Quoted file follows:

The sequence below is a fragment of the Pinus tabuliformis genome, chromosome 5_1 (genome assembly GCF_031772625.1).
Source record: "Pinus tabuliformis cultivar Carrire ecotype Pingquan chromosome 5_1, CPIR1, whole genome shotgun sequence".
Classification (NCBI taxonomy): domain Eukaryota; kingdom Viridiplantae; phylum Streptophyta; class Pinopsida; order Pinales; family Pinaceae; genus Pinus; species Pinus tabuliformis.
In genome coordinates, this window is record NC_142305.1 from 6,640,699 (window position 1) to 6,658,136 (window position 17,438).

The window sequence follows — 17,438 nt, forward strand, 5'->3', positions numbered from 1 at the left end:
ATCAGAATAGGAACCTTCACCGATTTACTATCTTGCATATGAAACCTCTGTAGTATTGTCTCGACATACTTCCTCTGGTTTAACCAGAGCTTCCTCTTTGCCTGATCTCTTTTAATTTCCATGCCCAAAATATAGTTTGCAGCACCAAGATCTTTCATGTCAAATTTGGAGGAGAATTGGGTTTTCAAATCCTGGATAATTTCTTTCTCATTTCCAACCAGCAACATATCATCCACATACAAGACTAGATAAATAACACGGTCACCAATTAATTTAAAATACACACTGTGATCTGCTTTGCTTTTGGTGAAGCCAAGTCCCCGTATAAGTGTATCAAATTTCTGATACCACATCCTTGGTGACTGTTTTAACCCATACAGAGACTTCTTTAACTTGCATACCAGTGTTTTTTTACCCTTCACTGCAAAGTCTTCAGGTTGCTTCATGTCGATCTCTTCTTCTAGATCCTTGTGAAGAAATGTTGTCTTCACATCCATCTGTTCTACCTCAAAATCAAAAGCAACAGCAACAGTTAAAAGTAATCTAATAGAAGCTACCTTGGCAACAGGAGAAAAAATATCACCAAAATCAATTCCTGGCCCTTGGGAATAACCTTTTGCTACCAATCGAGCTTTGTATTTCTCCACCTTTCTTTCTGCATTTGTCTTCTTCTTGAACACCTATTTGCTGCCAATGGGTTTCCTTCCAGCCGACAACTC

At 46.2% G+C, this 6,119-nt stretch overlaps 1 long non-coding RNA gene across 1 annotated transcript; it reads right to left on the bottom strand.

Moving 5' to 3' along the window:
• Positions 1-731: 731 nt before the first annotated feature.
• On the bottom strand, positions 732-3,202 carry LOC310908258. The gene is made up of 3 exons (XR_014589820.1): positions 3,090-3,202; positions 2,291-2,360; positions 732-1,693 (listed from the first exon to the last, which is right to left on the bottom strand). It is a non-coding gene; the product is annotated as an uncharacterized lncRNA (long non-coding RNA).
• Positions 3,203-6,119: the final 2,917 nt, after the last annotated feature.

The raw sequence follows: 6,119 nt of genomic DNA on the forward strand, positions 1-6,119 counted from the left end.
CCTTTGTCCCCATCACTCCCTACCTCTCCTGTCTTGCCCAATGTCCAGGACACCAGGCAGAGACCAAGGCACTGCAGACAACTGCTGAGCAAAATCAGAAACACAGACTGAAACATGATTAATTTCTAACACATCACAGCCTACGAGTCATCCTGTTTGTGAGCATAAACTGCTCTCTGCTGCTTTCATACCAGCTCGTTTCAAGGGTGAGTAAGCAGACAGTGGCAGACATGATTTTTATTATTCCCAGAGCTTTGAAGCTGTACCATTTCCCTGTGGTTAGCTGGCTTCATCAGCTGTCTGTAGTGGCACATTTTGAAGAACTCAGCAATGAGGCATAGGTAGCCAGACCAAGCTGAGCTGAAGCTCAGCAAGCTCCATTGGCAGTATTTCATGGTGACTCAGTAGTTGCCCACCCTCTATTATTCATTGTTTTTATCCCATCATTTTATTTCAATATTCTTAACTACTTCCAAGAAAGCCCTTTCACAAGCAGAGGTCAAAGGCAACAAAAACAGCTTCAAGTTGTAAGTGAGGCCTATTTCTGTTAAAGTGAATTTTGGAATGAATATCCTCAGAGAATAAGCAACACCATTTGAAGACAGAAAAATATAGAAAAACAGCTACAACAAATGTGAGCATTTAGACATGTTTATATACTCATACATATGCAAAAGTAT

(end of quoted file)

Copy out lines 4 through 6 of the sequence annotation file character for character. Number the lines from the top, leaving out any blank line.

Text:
In genome coordinates, this window is record NC_142305.1 from 6,640,699 (window position 1) to 6,658,136 (window position 17,438).

The window sequence follows — 17,438 nt, forward strand, 5'->3', positions numbered from 1 at the left end:
ATCAGAATAGGAACCTTCACCGATTTACTATCTTGCATATGAAACCTCTGTAGTATTGTCTCGACATACTTCCTCTGGTTTAACCAGAGCTTCCTCTTTGCCTGATCTCTTTTAATTTCCATGCCCAAAATATAGTTTGCAGCACCAAGATCTTTCATGTCAAATTTGGAGGAGAATTGGGTTTTCAAATCCTGGATAATTTCTTTCTCATTTCCAACCAGCAACATATCATCCACATACAAGACTAGATAAATAACACGGTCACCAATTAATTTAAAATACACACTGTGATCTGCTTTGCTTTTGGTGAAGCCAAGTCCCCGTATAAGTGTATCAAATTTCTGATACCACATCCTTGGTGACTGTTTTAACCCATACAGAGACTTCTTTAACTTGCATACCAGTGTTTTTTTACCCTTCACTGCAAAGTCTTCAGGTTGCTTCATGTCGATCTCTTCTTCTAGATCCTTGTGAAGAAATGTTGTCTTCACATCCATCTGTTCTACCTCAAAATCAAAAGCAACAGCAACAGTTAAAAGTAATCTAATAGAAGCTACCTTGGCAACAGGAGAAAAAATATCACCAAAATCAATTCCTGGCCCTTGGGAATAACCTTTTGCTACCAATCGAGCTTTGTATTTCTCCACCTTTCTTTCTGCATTTGTCTTCTTCTTGAACACCTATTTGCTGCCAATGGGTTTCCTTCCAGCCGACAACTC